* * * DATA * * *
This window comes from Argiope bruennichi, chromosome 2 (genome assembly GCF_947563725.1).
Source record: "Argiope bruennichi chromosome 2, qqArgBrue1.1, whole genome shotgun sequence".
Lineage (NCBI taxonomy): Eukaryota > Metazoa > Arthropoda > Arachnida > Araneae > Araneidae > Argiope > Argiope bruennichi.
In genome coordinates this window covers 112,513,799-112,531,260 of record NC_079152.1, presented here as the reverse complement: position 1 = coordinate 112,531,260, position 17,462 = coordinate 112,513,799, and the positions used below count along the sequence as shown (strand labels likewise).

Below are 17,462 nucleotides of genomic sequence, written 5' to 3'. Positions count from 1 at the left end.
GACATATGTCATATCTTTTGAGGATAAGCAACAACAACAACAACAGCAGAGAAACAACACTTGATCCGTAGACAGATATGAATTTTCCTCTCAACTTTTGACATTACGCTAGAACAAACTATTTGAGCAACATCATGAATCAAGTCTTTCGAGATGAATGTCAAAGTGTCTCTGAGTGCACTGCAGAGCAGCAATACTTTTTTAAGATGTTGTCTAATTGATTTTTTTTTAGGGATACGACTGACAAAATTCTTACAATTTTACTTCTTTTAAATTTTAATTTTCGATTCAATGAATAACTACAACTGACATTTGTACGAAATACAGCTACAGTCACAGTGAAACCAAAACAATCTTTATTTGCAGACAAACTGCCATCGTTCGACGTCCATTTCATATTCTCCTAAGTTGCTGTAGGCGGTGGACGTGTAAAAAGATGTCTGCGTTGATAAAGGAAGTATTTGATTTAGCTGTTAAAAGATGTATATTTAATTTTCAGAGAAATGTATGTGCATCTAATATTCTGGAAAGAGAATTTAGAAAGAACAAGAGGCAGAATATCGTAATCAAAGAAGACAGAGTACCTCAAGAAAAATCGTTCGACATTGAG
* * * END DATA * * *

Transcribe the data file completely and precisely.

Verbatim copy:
This window comes from Argiope bruennichi, chromosome 2 (genome assembly GCF_947563725.1).
Source record: "Argiope bruennichi chromosome 2, qqArgBrue1.1, whole genome shotgun sequence".
Lineage (NCBI taxonomy): Eukaryota > Metazoa > Arthropoda > Arachnida > Araneae > Araneidae > Argiope > Argiope bruennichi.
In genome coordinates this window covers 112,513,799-112,531,260 of record NC_079152.1, presented here as the reverse complement: position 1 = coordinate 112,531,260, position 17,462 = coordinate 112,513,799, and the positions used below count along the sequence as shown (strand labels likewise).

Below are 17,462 nucleotides of genomic sequence, written 5' to 3'. Positions count from 1 at the left end.
GACATATGTCATATCTTTTGAGGATAAGCAACAACAACAACAACAGCAGAGAAACAACACTTGATCCGTAGACAGATATGAATTTTCCTCTCAACTTTTGACATTACGCTAGAACAAACTATTTGAGCAACATCATGAATCAAGTCTTTCGAGATGAATGTCAAAGTGTCTCTGAGTGCACTGCAGAGCAGCAATACTTTTTTAAGATGTTGTCTAATTGATTTTTTTTTAGGGATACGACTGACAAAATTCTTACAATTTTACTTCTTTTAAATTTTAATTTTCGATTCAATGAATAACTACAACTGACATTTGTACGAAATACAGCTACAGTCACAGTGAAACCAAAACAATCTTTATTTGCAGACAAACTGCCATCGTTCGACGTCCATTTCATATTCTCCTAAGTTGCTGTAGGCGGTGGACGTGTAAAAAGATGTCTGCGTTGATAAAGGAAGTATTTGATTTAGCTGTTAAAAGATGTATATTTAATTTTCAGAGAAATGTATGTGCATCTAATATTCTGGAAAGAGAATTTAGAAAGAACAAGAGGCAGAATATCGTAATCAAAGAAGACAGAGTACCTCAAGAAAAATCGTTCGACATTGAG